The Web now provides an infinite canvas for developing spaces that are boundless locations for learning. At the same time, the types of devices that students have and can use to connect online are exploding. Given these two ideas, and the potential they represent for learning, it is essential that schools begin to develop a dedicated digital spaces for learning. In this conversation, we’ll discuss potential models for the design of such a space while developing a manifesto that provides a declaration and invitation into digital learning.
Creating community among a group of stakeholders including parents, students, police officers, school personnel, and advocates to carefully examine the issues connected to schools with high rates of suspension and school based arrest.
Has an ecosystem ever been presented more memorably than in Richard Adams’ novel Watership Down? Stories are humanity’s most enduring form of knowledge and have a vital place in STEM learning. Join in creating a library of fiction for teaching STEM, a pioneering resource of material and practice!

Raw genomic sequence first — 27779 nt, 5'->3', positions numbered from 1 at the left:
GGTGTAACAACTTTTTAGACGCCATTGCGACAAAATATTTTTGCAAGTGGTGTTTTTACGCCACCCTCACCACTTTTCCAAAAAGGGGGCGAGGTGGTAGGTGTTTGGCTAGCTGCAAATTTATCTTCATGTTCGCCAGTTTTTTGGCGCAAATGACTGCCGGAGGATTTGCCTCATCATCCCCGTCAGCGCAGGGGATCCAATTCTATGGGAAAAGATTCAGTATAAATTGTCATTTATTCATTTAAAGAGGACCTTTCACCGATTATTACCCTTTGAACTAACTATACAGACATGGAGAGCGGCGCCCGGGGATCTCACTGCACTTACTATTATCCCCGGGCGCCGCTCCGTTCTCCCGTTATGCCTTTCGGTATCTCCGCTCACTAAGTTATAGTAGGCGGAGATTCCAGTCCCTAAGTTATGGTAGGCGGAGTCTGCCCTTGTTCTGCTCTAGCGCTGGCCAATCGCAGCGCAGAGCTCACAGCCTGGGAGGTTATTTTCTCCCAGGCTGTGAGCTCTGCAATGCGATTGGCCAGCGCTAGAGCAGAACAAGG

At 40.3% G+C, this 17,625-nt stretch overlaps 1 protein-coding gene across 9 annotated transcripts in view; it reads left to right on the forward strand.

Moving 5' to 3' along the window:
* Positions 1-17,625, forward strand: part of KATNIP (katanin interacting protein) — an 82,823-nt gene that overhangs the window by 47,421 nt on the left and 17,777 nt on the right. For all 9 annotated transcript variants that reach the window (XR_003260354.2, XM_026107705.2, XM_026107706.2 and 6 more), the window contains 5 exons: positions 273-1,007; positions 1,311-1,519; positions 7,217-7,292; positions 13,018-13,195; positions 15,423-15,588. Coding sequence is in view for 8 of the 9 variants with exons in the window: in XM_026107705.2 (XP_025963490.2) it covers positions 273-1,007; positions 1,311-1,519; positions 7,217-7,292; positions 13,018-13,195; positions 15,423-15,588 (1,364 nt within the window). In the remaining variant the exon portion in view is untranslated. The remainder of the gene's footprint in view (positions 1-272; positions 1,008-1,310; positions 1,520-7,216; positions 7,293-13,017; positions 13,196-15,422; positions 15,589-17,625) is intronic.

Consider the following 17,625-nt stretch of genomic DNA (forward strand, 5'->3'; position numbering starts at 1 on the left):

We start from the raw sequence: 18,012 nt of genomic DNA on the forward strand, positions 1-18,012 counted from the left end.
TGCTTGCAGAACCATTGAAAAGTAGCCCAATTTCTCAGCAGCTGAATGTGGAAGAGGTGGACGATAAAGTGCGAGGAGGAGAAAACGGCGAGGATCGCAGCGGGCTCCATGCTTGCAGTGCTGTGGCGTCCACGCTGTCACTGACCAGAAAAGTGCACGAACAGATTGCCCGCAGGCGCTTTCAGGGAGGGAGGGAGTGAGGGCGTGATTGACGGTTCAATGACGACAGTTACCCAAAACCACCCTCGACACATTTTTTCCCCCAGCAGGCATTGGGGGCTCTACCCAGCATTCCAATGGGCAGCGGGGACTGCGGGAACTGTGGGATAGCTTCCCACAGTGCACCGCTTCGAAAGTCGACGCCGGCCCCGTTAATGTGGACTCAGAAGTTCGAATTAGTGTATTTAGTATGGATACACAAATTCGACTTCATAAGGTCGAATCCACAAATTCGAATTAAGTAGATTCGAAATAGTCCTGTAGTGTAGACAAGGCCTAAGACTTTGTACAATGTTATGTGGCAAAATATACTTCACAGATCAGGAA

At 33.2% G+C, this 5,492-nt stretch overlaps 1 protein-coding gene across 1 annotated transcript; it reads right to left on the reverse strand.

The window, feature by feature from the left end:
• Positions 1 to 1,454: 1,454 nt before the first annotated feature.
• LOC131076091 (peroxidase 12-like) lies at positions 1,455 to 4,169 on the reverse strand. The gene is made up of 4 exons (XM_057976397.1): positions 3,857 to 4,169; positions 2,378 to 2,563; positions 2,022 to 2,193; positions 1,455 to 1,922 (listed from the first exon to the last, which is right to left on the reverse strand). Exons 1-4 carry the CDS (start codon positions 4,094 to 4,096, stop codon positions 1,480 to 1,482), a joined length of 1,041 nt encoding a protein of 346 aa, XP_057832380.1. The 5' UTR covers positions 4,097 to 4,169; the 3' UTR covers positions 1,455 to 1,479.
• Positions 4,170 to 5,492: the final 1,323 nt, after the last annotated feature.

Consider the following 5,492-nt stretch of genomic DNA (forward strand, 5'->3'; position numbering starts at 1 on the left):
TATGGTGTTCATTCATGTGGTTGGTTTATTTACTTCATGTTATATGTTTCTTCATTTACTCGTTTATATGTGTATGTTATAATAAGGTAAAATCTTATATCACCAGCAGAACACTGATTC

Tools come and go, but what remains? Teachers whose students use http://youthvoices.net will talk about what we have learned about the technologies that seem essential to our pedagogy after twelve years of working together to build a social network that promotes youth voices and connected inquiry.
Learn methods to prepare savvy online students in your online classes and programs. This session demonstrate effective methods (and metrics) for ensuring students are ready for their online learning experience.
Learning environments are not shaped by wheels on tables, 1:1 programs, or 3D printers (although they help), they are defined by the learning experiences you design. We will explore how to create environments that empower students to own their own learning.